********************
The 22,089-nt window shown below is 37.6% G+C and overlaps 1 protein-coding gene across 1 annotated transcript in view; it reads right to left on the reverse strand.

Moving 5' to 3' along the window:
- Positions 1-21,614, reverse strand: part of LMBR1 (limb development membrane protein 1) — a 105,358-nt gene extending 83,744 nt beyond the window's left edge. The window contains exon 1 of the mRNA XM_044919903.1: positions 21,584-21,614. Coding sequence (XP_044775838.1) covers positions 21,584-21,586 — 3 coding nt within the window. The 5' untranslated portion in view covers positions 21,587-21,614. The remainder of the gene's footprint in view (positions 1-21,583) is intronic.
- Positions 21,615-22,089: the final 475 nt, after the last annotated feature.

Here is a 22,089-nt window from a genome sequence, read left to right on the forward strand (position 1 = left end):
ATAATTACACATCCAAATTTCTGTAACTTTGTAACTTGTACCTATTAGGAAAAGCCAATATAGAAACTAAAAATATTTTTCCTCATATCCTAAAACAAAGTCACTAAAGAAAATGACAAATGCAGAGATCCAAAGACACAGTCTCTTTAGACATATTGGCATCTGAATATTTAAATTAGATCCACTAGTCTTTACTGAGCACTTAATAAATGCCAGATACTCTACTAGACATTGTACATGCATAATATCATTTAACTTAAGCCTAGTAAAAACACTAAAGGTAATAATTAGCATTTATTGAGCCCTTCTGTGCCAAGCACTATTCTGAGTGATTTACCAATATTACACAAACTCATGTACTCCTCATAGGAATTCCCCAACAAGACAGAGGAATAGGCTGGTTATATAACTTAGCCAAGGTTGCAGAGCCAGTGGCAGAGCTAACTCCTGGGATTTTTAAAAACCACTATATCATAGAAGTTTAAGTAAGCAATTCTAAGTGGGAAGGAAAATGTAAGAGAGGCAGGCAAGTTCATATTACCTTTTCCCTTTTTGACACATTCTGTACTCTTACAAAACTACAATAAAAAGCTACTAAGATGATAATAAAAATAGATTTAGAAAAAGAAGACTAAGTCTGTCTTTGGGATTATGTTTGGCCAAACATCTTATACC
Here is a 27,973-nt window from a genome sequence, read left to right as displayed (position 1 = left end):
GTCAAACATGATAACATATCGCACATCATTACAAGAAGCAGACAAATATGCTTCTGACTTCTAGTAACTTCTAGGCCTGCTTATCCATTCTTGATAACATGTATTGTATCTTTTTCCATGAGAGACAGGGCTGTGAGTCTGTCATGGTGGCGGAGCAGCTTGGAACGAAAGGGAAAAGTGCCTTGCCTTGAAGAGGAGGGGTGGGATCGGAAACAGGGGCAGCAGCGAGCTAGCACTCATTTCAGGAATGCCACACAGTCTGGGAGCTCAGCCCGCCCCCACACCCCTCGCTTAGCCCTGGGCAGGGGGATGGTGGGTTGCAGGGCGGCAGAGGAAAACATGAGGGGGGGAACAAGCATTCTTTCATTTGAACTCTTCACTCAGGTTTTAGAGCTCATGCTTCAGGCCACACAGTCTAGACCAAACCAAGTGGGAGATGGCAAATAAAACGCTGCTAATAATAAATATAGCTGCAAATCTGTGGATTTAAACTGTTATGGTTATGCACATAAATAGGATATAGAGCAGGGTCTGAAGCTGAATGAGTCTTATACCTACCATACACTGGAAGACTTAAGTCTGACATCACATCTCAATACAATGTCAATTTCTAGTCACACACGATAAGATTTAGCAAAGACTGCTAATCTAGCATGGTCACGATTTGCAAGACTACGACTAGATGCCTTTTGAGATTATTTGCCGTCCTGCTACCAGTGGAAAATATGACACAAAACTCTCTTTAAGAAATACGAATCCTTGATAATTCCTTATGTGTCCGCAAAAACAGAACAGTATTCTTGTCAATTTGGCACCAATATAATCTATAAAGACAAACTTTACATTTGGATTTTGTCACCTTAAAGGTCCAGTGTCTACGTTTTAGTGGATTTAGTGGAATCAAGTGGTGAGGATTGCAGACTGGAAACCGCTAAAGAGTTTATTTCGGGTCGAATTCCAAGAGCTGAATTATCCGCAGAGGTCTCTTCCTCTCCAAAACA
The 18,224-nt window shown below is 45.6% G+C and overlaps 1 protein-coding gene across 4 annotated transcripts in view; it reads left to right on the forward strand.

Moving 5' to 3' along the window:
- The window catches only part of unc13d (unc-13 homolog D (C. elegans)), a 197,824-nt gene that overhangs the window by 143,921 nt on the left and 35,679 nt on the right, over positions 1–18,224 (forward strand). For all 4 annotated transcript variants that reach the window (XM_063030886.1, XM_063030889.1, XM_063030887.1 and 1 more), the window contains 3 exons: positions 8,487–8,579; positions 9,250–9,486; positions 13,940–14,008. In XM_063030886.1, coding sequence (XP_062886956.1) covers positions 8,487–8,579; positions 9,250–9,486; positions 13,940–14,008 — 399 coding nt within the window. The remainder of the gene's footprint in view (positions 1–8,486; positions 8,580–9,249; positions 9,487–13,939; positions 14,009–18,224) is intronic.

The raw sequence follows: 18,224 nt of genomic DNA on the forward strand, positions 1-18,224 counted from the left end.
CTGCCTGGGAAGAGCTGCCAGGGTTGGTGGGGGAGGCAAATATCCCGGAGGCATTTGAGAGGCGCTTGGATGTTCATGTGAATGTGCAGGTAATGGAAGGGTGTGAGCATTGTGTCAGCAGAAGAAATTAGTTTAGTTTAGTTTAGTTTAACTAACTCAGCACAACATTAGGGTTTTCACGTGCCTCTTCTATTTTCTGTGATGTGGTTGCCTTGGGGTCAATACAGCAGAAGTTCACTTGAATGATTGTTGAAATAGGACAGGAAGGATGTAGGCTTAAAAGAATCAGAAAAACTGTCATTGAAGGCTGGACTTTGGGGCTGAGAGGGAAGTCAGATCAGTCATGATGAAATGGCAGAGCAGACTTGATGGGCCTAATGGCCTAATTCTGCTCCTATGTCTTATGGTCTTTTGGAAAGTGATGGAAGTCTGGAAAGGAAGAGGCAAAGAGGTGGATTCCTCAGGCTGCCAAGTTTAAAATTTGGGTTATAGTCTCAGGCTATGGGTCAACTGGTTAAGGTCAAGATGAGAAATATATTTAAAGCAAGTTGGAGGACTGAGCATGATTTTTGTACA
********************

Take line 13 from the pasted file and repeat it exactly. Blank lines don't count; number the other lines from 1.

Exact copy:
CTGCCTGGGAAGAGCTGCCAGGGTTGGTGGGGGAGGCAAATATCCCGGAGGCATTTGAGAGGCGCTTGGATGTTCATGTGAATGTGCAGGTAATGGAAGGGTGTGAGCATTGTGTCAGCAGAAGAAATTAGTTTAGTTTAGTTTAGTTTAACTAACTCAGCACAACATTAGGGTTTTCACGTGCCTCTTCTATTTTCTGTGATGTGGTTGCCTTGGGGTCAATACAGCAGAAGTTCACTTGAATGATTGTTGAAATAGGACAGGAAGGATGTAGGCTTAAAAGAATCAGAAAAACTGTCATTGAAGGCTGGACTTTGGGGCTGAGAGGGAAGTCAGATCAGTCATGATGAAATGGCAGAGCAGACTTGATGGGCCTAATGGCCTAATTCTGCTCCTATGTCTTATGGTCTTTTGGAAAGTGATGGAAGTCTGGAAAGGAAGAGGCAAAGAGGTGGATTCCTCAGGCTGCCAAGTTTAAAATTTGGGTTATAGTCTCAGGCTATGGGTCAACTGGTTAAGGTCAAGATGAGAAATATATTTAAAGCAAGTTGGAGGACTGAGCATGATTTTTGTACA